The Gaza Parkour team practices in a cemetery on the outskirts of their refugee camp in Khan Younis, Gaza.
palestine parkhour

After final high school examinations, youth in Gaza flock to the sea and to the fun fair to let off steam
palestine pleasure2

Two furniture makers take a break in a pair of plush armchairs (of their creation) in the open-air in Hizma, against Israel’s 26-foot high Separation Wall.
palestine pleaure

14 year old Sabah Abu Ghanim, Gaza’s famous girl surfer, waits to catch a wave
palestine surfing

A young fiancee goes wedding dress shopping in Gaza. Her future husband is working in Libya, where she hopes to join him.
palestine wedding

A mobile toy store van cruises along the Gaza beach highway.

A young boy takes his donkey for a swim, and attempts to get him out near Gaza’s Deir al-Balah refugee camp.
Tanya-Habjouqa2_palestine 3

A family enjoys a picnic in Ein Qiniya, the nearest nature spot for families in Ramallah
palestinian pleausre 12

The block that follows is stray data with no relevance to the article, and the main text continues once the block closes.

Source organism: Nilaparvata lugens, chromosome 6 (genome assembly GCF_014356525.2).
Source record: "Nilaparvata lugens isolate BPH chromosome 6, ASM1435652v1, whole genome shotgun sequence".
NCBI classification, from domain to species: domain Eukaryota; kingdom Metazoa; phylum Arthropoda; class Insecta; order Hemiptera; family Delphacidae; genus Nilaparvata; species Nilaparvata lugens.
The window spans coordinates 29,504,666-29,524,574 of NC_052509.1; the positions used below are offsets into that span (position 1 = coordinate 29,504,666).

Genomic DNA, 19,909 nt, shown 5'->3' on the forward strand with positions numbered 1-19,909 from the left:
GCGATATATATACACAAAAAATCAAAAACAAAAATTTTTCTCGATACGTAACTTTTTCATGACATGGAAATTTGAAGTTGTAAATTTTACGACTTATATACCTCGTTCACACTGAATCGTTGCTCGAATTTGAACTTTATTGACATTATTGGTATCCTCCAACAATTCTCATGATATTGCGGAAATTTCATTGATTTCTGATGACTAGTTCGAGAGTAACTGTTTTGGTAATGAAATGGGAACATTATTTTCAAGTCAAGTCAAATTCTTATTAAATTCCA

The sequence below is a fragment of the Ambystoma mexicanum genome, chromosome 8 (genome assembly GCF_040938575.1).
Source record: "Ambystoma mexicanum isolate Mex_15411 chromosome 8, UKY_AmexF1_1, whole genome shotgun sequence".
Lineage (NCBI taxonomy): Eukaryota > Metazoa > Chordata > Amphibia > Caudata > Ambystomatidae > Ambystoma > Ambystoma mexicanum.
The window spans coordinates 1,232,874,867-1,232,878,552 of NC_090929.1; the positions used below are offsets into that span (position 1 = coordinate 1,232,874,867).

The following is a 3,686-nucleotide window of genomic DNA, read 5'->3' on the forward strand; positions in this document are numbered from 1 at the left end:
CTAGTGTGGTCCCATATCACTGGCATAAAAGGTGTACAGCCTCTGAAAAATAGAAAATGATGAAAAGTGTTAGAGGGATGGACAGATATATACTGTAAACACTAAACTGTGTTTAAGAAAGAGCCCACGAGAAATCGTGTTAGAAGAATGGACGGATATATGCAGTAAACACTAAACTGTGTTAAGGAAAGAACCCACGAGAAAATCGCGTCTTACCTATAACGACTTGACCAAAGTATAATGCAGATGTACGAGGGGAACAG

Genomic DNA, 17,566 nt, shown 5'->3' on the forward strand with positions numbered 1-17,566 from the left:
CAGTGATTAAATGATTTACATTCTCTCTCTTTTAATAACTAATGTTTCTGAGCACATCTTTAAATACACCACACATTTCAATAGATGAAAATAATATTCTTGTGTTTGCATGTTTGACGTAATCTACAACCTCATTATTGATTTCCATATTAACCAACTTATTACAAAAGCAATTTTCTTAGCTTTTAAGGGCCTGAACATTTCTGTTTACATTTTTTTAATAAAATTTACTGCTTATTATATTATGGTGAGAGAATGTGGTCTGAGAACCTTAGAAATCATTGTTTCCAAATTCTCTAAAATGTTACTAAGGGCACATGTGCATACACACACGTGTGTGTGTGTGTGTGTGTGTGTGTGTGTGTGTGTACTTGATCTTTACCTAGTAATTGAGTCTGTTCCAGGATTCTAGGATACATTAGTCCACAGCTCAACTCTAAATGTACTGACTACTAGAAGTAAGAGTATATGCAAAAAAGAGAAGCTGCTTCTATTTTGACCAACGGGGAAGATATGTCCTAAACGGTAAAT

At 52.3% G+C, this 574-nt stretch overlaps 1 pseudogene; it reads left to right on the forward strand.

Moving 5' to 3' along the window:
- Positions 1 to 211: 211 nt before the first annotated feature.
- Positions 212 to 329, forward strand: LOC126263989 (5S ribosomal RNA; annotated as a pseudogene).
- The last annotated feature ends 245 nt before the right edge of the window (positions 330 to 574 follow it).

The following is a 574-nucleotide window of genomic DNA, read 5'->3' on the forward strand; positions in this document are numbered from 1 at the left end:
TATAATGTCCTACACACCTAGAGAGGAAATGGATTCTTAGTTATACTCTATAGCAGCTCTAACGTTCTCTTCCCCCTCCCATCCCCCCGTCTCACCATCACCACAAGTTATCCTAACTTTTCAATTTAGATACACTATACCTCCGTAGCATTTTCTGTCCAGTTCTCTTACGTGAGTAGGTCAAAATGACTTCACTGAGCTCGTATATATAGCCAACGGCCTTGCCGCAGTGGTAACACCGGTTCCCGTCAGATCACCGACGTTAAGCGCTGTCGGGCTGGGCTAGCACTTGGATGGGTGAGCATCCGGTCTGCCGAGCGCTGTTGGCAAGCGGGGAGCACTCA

via featureshoot

Shawn Saleme is a full time writer for Visual News.

Having traveled to over 45 countries, his international escapades continue to influence his writing and perspective. When not in a foreign territory, he makes his home in his native San Francisco Bay Area. Become friends with him on Facebook and invite him to share drinks and stories with you.



“I’m intent on contemplating the two symmetrical hills…”

The truth before the last one.

The reality we are conscious of, as it was already displaced for quite a time.

Only our automatic reflexes, gestures and night dreams confirm the new reality, which our consciousness steadfastly refuses to see, admit and confront.

Time out of joint?

I am riding in a familiar environment and suddenly I see dozens of regular buildings growing from earth, on both sides of the road. The scene damaged my expectation of how beautiful the quaint village looked like, a few months ago.

I got a ride with Iranian acquaintances and they paid a quick visit to a young Iranian woman. They said that she is having an open house to rent or sell her apartment.

The young lady was sitting on a couch outside the door of her apartment to welcome the visitors, mostly Iranians. No one stepped inside. They simply handed her small amount of cash as “down payment” and they left.

She told me that the word spread that she needs a plane ticket to definitely go back home, and this is the custom to financially aid the departing Iranians.